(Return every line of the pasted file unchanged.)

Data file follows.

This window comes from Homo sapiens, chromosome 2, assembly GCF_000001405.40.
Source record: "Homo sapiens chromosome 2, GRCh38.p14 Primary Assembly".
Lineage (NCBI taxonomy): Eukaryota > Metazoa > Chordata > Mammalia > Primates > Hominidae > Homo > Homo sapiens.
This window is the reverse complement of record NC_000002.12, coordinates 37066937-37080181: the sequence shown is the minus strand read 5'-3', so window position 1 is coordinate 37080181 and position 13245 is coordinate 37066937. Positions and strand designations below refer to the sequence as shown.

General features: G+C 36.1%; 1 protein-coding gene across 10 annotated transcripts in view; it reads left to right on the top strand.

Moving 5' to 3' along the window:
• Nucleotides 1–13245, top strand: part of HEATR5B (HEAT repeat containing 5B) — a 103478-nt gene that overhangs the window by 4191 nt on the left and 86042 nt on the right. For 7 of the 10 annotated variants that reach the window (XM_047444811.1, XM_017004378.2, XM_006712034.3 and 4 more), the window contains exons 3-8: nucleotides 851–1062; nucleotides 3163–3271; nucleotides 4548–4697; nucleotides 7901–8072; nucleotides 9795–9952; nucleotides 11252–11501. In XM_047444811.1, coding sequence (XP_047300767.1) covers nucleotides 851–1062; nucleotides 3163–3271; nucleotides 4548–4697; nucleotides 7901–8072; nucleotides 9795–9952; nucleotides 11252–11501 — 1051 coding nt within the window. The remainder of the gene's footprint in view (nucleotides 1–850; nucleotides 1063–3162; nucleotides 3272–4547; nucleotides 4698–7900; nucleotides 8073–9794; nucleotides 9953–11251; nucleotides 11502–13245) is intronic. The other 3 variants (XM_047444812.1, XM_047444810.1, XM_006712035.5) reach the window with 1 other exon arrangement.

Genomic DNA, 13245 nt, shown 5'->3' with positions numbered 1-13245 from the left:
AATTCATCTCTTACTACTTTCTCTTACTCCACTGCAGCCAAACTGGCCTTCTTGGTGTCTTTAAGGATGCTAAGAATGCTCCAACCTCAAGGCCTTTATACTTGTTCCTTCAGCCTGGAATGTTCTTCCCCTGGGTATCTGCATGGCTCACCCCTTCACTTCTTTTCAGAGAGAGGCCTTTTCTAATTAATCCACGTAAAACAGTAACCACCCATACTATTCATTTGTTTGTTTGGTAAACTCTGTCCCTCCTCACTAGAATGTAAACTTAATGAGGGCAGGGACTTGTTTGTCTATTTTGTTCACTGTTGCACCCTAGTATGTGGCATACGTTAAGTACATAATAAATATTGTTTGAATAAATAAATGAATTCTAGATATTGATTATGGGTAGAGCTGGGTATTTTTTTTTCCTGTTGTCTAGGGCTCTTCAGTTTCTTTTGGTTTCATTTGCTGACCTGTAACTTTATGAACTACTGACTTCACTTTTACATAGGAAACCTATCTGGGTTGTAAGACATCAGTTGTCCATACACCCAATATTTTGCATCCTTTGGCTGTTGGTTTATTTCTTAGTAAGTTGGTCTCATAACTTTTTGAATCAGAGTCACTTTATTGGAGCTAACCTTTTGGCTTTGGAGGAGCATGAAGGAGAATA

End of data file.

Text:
This window comes from Homo sapiens, chromosome 2, assembly GCF_000001405.40.
Source record: "Homo sapiens chromosome 2, GRCh38.p14 Primary Assembly".
Lineage (NCBI taxonomy): Eukaryota > Metazoa > Chordata > Mammalia > Primates > Hominidae > Homo > Homo sapiens.
This window is the reverse complement of record NC_000002.12, coordinates 37066937-37080181: the sequence shown is the minus strand read 5'-3', so window position 1 is coordinate 37080181 and position 13245 is coordinate 37066937. Positions and strand designations below refer to the sequence as shown.

General features: G+C 36.1%; 1 protein-coding gene across 10 annotated transcripts in view; it reads left to right on the top strand.

Moving 5' to 3' along the window:
• Nucleotides 1–13245, top strand: part of HEATR5B (HEAT repeat containing 5B) — a 103478-nt gene that overhangs the window by 4191 nt on the left and 86042 nt on the right. For 7 of the 10 annotated variants that reach the window (XM_047444811.1, XM_017004378.2, XM_006712034.3 and 4 more), the window contains exons 3-8: nucleotides 851–1062; nucleotides 3163–3271; nucleotides 4548–4697; nucleotides 7901–8072; nucleotides 9795–9952; nucleotides 11252–11501. In XM_047444811.1, coding sequence (XP_047300767.1) covers nucleotides 851–1062; nucleotides 3163–3271; nucleotides 4548–4697; nucleotides 7901–8072; nucleotides 9795–9952; nucleotides 11252–11501 — 1051 coding nt within the window. The remainder of the gene's footprint in view (nucleotides 1–850; nucleotides 1063–3162; nucleotides 3272–4547; nucleotides 4698–7900; nucleotides 8073–9794; nucleotides 9953–11251; nucleotides 11502–13245) is intronic. The other 3 variants (XM_047444812.1, XM_047444810.1, XM_006712035.5) reach the window with 1 other exon arrangement.

Genomic DNA, 13245 nt, shown 5'->3' with positions numbered 1-13245 from the left:
AATTCATCTCTTACTACTTTCTCTTACTCCACTGCAGCCAAACTGGCCTTCTTGGTGTCTTTAAGGATGCTAAGAATGCTCCAACCTCAAGGCCTTTATACTTGTTCCTTCAGCCTGGAATGTTCTTCCCCTGGGTATCTGCATGGCTCACCCCTTCACTTCTTTTCAGAGAGAGGCCTTTTCTAATTAATCCACGTAAAACAGTAACCACCCATACTATTCATTTGTTTGTTTGGTAAACTCTGTCCCTCCTCACTAGAATGTAAACTTAATGAGGGCAGGGACTTGTTTGTCTATTTTGTTCACTGTTGCACCCTAGTATGTGGCATACGTTAAGTACATAATAAATATTGTTTGAATAAATAAATGAATTCTAGATATTGATTATGGGTAGAGCTGGGTATTTTTTTTTCCTGTTGTCTAGGGCTCTTCAGTTTCTTTTGGTTTCATTTGCTGACCTGTAACTTTATGAACTACTGACTTCACTTTTACATAGGAAACCTATCTGGGTTGTAAGACATCAGTTGTCCATACACCCAATATTTTGCATCCTTTGGCTGTTGGTTTATTTCTTAGTAAGTTGGTCTCATAACTTTTTGAATCAGAGTCACTTTATTGGAGCTAACCTTTTGGCTTTGGAGGAGCATGAAGGAGAATA